Sunday, December 21, 2008

Centuries galore

I had gone past the part on the report on 3rd day's play at cricinfo which said Kevin Pietersen had just scored his 15th Test ton but I came back to the line a little while later to re-confirm what I just read. I did so after I recalled that the present English skipper made his Test debut less than 3½ years earlier in the Lord's Test of the 2005 Ashes.

Kevin is brilliant in his shots, worth going miles to watch and, after the marginal decline of Ricky Ponting in the past year, perhaps the most consciously dominating Test batting great in the world game today(*) - if only amongst those who approach cricket 'normally'. But it still came as a huge surprise that KP is scoring nearly 5 Test centuries a year. What does it convert to - a ton every second match? That would place his ton rate per match, and thereby his batting average maybe, next to Don Bradman.

I rush to KP's player page on cricinfo. Batting average first. He averages a shade under 50, which I reckon to be a bit of an underselling of his ability. I was expecting it to be 60 or thereabouts. But then that average make the tally of 15 centuries even more eye popping. Interested, I move to the 'number of caps' column for Pietersen. There. Turns out that the 2nd Test at Mohali is already his 45th Test match. A century in 3 matches and a conversion ratio of over 50% are still rather special but at least we have seen comparable figures in the past against people not called The Don.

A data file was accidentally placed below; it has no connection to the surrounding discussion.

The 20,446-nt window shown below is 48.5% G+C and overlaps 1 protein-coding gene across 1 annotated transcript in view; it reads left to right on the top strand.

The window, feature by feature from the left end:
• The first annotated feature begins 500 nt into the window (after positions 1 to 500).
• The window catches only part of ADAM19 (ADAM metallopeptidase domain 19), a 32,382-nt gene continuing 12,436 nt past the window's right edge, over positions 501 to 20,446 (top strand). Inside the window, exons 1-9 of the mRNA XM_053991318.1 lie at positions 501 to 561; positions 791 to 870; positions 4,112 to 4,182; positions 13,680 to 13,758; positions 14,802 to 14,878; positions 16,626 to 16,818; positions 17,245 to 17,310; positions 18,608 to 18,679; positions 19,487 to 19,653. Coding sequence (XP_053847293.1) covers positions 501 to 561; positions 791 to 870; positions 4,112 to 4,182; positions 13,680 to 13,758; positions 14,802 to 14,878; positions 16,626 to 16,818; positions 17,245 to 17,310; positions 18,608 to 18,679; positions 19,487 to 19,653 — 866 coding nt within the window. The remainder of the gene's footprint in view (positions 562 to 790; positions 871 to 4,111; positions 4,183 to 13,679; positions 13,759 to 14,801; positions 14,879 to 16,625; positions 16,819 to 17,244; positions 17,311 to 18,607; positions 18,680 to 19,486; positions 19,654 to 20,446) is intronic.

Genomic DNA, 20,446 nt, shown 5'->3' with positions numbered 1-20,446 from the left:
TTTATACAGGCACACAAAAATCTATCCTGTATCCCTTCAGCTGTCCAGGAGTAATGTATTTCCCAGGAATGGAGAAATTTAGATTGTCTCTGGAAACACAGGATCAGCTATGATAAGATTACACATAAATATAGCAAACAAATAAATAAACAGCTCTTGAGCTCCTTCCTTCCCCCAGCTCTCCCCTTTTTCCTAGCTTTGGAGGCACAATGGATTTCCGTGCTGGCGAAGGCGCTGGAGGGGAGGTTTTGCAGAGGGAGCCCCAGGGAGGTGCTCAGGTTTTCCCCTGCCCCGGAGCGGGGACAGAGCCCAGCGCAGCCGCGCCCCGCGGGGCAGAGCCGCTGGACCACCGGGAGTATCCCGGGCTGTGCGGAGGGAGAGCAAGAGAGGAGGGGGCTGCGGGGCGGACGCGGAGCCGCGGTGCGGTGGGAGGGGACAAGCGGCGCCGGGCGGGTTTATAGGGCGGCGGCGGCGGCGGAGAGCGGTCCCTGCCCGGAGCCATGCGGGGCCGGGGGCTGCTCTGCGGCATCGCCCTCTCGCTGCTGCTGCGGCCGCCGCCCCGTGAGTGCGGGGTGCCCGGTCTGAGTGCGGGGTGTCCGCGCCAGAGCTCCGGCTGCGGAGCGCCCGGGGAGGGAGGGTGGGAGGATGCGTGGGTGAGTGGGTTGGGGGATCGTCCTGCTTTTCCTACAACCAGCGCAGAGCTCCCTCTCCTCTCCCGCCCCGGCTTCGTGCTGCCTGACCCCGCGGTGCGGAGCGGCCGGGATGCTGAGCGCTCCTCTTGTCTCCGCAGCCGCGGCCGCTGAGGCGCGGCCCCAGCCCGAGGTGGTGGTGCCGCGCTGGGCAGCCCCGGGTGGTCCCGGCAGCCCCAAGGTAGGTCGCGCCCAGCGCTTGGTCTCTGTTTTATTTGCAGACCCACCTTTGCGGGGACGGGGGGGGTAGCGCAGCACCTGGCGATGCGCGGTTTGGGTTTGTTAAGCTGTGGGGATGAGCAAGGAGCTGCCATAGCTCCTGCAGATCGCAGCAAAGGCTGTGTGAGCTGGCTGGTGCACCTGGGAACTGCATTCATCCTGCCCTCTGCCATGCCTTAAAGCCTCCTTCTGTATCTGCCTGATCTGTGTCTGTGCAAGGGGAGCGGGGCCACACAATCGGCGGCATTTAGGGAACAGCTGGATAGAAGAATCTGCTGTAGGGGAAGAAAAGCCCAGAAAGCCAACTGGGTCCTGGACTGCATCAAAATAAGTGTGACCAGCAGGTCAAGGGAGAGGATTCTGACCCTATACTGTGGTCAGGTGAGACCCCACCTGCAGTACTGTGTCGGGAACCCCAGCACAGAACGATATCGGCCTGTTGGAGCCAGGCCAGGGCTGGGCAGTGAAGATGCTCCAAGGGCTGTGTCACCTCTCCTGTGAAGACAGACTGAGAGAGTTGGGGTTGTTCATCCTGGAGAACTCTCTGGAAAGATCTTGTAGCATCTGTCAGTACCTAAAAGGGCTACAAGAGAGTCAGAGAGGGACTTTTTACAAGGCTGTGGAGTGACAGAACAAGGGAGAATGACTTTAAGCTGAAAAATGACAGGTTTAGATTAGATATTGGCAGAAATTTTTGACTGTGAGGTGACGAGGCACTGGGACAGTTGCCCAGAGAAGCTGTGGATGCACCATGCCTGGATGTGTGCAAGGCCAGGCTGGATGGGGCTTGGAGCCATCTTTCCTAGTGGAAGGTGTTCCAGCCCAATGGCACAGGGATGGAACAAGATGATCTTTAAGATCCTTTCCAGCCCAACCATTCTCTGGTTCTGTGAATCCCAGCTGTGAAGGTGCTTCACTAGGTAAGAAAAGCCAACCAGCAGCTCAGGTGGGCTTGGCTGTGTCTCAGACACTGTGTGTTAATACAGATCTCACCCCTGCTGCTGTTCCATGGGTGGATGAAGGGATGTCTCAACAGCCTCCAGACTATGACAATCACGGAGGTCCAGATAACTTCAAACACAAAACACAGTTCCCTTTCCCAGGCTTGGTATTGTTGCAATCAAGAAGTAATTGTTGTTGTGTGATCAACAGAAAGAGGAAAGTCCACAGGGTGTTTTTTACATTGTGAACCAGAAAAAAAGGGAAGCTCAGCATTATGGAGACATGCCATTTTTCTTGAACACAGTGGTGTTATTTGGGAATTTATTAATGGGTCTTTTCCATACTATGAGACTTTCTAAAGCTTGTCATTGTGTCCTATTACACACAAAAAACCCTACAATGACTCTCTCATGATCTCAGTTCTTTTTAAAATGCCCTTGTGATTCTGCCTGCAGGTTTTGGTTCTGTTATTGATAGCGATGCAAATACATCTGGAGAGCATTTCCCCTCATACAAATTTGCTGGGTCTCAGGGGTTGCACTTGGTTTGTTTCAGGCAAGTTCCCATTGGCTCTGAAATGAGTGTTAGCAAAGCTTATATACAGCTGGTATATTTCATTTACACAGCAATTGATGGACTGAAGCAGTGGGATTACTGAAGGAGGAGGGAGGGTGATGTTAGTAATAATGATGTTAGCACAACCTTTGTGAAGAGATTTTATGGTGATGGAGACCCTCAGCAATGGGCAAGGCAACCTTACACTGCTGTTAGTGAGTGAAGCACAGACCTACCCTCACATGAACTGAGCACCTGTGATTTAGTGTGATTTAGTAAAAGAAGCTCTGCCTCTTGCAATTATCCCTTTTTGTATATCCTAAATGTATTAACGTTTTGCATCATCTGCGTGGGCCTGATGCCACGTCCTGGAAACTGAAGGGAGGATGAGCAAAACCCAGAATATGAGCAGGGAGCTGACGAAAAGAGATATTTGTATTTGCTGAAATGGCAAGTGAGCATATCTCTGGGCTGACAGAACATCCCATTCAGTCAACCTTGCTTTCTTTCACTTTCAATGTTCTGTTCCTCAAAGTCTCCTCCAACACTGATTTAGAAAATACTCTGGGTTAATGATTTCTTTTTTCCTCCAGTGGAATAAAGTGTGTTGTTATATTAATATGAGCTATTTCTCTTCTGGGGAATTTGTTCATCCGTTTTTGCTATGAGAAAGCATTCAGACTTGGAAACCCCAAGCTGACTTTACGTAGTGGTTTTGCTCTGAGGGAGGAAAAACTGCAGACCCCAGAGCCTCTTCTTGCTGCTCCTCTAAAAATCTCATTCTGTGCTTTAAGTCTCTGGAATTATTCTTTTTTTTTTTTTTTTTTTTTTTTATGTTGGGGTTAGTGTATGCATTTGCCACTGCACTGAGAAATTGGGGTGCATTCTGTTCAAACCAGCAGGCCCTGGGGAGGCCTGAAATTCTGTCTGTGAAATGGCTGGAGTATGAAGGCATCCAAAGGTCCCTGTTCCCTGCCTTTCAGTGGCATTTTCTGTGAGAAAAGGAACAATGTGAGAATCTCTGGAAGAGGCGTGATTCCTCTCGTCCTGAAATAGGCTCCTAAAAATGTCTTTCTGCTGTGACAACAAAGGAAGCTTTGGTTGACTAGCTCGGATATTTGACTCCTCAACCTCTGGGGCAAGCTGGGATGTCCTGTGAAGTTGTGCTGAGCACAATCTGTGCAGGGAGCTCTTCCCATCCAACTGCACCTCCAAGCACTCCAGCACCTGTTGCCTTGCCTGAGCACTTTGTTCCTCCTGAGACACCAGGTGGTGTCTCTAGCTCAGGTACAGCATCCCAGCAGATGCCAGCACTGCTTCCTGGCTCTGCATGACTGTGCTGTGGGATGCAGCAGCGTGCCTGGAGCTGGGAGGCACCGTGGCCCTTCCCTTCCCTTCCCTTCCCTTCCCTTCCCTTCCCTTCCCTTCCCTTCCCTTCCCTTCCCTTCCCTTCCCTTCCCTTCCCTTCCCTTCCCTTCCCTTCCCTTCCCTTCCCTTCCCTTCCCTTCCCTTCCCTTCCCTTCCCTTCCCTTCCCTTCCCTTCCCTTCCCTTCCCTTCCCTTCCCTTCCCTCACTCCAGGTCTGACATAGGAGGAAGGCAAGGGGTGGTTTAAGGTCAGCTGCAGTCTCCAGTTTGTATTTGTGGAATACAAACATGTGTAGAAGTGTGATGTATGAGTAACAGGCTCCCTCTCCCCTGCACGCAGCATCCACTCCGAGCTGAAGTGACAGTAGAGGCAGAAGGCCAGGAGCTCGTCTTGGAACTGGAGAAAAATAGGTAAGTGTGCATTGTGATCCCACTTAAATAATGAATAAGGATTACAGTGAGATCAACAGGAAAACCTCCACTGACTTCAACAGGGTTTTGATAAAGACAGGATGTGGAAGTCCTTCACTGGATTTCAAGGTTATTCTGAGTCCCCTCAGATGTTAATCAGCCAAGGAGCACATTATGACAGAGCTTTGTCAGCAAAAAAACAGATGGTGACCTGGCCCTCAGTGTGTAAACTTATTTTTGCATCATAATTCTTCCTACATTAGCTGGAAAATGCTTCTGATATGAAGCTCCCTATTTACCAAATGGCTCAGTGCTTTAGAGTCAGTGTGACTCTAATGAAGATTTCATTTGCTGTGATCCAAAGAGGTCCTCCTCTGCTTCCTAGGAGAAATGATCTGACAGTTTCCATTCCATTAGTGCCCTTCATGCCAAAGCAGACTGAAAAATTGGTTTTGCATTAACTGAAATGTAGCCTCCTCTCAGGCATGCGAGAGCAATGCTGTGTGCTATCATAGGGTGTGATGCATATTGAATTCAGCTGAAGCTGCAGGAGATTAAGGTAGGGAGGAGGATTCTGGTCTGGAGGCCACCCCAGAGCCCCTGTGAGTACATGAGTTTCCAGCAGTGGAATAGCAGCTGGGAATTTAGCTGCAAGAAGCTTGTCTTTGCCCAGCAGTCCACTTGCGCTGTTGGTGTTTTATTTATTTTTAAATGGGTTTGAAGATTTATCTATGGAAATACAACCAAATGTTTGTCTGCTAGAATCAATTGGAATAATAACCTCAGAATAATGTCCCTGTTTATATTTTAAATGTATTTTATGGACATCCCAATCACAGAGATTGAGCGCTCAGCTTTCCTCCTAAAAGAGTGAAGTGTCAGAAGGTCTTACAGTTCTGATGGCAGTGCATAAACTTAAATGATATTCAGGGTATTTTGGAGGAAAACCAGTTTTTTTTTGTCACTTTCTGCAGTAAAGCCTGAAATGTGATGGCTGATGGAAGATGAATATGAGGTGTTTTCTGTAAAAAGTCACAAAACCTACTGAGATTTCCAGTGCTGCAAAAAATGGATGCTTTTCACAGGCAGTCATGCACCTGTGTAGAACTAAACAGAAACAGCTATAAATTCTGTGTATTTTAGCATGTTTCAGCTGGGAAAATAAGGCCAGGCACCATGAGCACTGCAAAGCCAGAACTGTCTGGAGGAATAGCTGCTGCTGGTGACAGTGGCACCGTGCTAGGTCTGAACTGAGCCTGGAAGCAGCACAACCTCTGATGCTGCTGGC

45 is a lot of matches for a man to play in under 3½ years. I had a similar shocker last year when I learnt that Matthew Hayden has scored circa 25 Test tons in a period of just over 6 years, and that Ricky Ponting had taken his tally of Test hundreds from 10 to 32 in about the same time frame. No one in history of Test cricket has even been that prolific in notching up tons. Then we looked a little deeper.

While the 'number of hundreds' column does reflect Hayden & Ponting's brilliant form over these periods, we also see the other side of the coin when we find that these players never did cross the so-near-yet-so-far 60 mark in their overall averages even during these glorious phases of their careers. The large number of tons, therefore, are more a product of these modern greats playing many more matches than previous great batsmen in history rather than them going through patches of form unforeseen in other non-Bradman greats across the ages.

Tailpiece: I hope you already know the famous snippet that even Don Bradman failed to match English opener Herbert Sutcliffe's unique feat of never letting his overall Test average dip below 60. And that really means NEVER in Sutcliffe's full career spanning 11 years! Amazing, isn't it? Striking too, because Sutcliffe ended with a barely sixty plus average (60.73) in Tests while Don ended with you-know-what.

(*) - The Test batting strike rates will put Graeme Smith & Matthew Hayden over KP & Ponting but I suggest you take a vote from the opposition bowlers and the captains as to which players, on their day, can make perfectly good Test bowling line ups look toothless and scurry for cover at the same time. This statement once again excludes freaks. E.g. men from Najafgarh, India.

No comments: